# rnz

rnz(x)
| |
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Distribution | unique |

Mean | approx. 1.29815x |

Standard deviation | approx. 1.04424x |

**rnz** is a function that generates a random number with a distribution that is meant to peak at a given value and trail off at larger values. A call of rnz(350), for example, gives the base prayer timeout and will often return a number close to 350, sometimes a number somewhat less or somewhat more than 350, and rarely a number much greater or much less than 350.

The most probable outcome turns out not to be the given parameter, but half of that number, as can be seen in the graph to the right.

rnz is used for the following purposes:

- rnz(10) (or rnz(25) when first building a level) plays a part in determining when a corpse disintegrates.

- A number of rnz calls are used in determining the prayer timeout. In particular, the timeout after successful prayer is rnz(350), with a penalty of rnz(1000) added if you are crowned or have killed the Wizard of Yendor. If you have killed the Wizard and are also crowned, the penalty is doubled.

## Mathematical analysis

rnz produces such a bizarre distribution that it is hard to tell what the original programmer had in mind. It's quite possible that it was meant to be some distribution with Z in the name, but its construction doesn't seem to suggest one.

The code is quoted below, with some cleanup for readability:

int rnz(i) int i; { register long x = i; register long tmp = 1000; tmp += rn2(1000); tmp *= rne(4); if (rn2(2)) { x *= tmp; x /= 1000; } else { x *= 1000; x /= tmp; } return((int)x); }

### Probability density function

The rn2(2) call chooses, with equal probability, between two different distributions; one is

and the other is

- .

The function is easier to analyze if the expression

is modeled as a continuous uniformly distributed variable with range from 1 to 2. Let this variable be called **z**. For the case where the variable **i** is divided by the random formula, it helps to know the distribution of the reciprocal of z; it is z^{-2} for 0.5 <= z <= 1, and 0 otherwise.

The rne(4) call returns an integer from 1 to 5, with the following probabilities:

Return | Probability |
---|---|

1 | 3/4 |

2 | 3/16 |

3 | 3/64 |

4 | 3/256 |

5 | 1/256 |

If the hero's experience level is 18 or greater, then rne can return numbers greater than 5; but this event has low probability (1/1024 for all experience levels 18 or greater), and to keep this explanation simple it will not be considered.

We can now consider all possible outcomes of the rn2(2) and rne(4) calls:

rn2(2) returns | rne(4) returns | Probability | Outcome | Range | Distribution |
---|---|---|---|---|---|

1 | 5 | to | |||

1 | 4 | to | |||

1 | 3 | to | |||

1 | 2 | to | |||

1 | 1 | to | |||

0 | 1 | to | |||

0 | 2 | to | |||

0 | 3 | to | |||

0 | 4 | to | |||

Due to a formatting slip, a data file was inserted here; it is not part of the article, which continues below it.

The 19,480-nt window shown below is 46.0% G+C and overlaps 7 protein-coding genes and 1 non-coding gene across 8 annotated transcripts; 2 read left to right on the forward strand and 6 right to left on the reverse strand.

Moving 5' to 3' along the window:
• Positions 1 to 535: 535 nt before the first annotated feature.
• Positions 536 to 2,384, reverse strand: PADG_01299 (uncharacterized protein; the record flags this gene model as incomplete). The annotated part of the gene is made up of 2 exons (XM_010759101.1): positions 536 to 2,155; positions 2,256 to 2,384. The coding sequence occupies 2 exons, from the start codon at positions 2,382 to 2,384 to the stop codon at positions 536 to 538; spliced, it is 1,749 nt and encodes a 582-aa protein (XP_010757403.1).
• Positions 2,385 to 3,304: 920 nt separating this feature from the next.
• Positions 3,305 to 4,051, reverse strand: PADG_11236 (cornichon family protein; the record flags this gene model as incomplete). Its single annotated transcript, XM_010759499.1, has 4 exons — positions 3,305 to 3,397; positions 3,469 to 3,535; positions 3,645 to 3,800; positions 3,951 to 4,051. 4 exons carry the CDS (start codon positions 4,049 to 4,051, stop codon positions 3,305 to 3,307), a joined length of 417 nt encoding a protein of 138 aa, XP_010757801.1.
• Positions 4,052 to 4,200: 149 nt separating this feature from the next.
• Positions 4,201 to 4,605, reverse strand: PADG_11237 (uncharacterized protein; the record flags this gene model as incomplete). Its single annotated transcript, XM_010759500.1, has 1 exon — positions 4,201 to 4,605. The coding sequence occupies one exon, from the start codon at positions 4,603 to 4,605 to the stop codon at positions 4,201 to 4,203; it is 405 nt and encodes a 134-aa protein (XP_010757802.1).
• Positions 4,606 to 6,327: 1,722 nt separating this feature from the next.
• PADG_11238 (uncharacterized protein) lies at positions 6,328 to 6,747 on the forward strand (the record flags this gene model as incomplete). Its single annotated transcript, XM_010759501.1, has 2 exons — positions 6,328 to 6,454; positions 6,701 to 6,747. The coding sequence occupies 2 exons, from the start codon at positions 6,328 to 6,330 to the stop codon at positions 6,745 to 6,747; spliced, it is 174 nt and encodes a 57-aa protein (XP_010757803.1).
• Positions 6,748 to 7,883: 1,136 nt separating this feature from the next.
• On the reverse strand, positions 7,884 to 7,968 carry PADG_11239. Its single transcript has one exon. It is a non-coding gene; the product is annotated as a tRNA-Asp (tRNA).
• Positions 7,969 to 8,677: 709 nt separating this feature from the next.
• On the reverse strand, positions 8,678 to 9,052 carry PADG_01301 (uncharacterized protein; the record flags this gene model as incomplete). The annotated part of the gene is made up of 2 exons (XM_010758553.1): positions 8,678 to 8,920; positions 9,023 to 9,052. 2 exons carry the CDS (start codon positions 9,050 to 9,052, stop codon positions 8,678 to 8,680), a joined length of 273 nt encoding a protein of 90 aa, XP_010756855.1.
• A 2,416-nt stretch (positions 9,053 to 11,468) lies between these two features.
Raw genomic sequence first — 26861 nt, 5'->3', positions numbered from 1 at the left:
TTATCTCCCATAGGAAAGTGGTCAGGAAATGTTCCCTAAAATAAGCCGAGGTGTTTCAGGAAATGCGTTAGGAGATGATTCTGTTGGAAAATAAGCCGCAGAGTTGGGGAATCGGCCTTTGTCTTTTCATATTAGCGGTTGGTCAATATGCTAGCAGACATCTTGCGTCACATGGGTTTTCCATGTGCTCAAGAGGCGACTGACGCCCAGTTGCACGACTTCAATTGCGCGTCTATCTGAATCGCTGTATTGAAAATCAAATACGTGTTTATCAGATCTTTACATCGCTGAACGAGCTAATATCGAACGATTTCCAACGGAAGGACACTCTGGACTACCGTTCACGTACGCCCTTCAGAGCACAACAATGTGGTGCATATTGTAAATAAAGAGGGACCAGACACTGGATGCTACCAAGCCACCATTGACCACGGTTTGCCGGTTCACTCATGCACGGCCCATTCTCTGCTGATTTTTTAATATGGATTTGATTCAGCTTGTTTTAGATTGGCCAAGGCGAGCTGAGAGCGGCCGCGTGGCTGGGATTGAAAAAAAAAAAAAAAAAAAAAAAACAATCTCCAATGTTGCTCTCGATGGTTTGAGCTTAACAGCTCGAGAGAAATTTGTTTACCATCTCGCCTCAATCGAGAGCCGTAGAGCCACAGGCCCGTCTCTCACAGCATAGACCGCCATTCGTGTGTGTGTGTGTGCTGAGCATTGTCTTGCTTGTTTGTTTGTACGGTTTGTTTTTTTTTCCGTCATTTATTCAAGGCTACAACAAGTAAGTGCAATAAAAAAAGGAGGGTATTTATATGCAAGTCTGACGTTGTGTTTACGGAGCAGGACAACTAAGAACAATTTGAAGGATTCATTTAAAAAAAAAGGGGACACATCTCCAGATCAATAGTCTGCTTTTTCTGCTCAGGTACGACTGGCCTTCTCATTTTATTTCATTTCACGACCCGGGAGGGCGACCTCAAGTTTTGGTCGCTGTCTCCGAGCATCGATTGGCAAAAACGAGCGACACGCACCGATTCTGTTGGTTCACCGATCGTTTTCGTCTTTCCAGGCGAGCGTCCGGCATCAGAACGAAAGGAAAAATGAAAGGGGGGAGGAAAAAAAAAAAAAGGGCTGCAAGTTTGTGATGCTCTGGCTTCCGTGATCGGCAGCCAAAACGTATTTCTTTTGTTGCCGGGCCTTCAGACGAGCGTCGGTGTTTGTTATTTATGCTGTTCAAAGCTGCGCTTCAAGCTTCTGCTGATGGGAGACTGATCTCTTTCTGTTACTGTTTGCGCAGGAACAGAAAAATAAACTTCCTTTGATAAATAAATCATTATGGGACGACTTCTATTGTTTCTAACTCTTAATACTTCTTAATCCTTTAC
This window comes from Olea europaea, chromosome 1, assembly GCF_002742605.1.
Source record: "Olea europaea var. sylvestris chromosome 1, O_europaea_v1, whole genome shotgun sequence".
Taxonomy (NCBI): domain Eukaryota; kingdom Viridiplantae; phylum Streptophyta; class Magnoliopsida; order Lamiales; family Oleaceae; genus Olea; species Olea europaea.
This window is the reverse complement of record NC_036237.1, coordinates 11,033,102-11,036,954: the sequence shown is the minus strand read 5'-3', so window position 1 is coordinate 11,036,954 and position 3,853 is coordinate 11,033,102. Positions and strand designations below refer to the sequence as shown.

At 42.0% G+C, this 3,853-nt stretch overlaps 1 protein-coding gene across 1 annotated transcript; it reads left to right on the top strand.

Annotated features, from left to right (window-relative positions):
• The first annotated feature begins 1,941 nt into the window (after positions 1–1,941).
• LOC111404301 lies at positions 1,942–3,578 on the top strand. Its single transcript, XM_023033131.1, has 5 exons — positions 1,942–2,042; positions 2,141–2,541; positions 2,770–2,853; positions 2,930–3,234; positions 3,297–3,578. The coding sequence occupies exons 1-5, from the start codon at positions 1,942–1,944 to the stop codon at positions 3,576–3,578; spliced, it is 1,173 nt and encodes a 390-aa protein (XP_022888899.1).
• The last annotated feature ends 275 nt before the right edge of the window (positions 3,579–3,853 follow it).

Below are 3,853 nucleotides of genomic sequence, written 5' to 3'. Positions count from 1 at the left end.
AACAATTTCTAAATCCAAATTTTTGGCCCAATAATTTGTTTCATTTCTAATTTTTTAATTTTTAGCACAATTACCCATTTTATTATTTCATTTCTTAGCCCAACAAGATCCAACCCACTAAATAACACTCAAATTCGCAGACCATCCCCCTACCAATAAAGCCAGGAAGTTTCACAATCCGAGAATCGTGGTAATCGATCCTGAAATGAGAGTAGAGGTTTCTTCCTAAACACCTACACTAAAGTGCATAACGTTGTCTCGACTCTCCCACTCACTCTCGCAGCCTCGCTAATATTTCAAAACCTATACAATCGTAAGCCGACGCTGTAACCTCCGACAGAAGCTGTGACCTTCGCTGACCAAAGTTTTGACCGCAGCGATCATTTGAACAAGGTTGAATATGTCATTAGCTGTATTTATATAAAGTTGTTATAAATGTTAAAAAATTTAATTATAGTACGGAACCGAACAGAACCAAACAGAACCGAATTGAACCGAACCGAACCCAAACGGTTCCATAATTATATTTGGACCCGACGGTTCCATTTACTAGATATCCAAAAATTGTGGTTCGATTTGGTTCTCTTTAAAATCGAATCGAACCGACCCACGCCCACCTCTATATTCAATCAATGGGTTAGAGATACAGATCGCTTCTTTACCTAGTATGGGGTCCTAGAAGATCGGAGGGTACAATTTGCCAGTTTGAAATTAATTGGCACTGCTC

0 | 5 | to |

Where the ranges overlap, the distributions add:

Range | Distribution |
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to | |

to | |

to | |

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This random variable, multiplied by the parameter **i**, is the return value of rnz.

### Mean

If is the probability density function of a continuous random variable, then the mean of the variable is

For the continuous random variable described by the table at the end of the previous section, we find:

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The sum of the definite integrals looks complicated at first, but by applying the laws of logarithms it can be reduced to

Thus the mean result of a call to rnz(x) is 1.29815x. The mean prayer timeout, then, is 454.351 turns. (Actually, it is 453.787, so the error introduced by treating Z as continuous is quite small.)

### Standard deviation

The standard deviation of a variable with probability density function and mean is:

Since is a constant, we carry it through the calculation and substitute it at the end. The integral under the square root sign is the *variance* and we calculate it thus:

Range | indefinite integral | definite integral | ||
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Collecting terms and applying the laws of logarithms gives

and substituting the value of gives

This is the variance of the underlying variable; the standard deviation is its square root:

The standard deviation of rnz(x), then, is 1.04424x, or 365.483 for an ordinary prayer timeout. (Actually, it is 365.344, so the error introduced by treating Z as continuous is quite small.)

**This page may need to be updated for NetHack 3.6.0.**

It may contain text specific to NetHack 3.4.3. Information on this page may be out of date.

**Editors:** After reviewing this page and making necessary edits, please change the {{nethack-343}} tag to {{nethack-360}} or {{noversion}} as appropriate.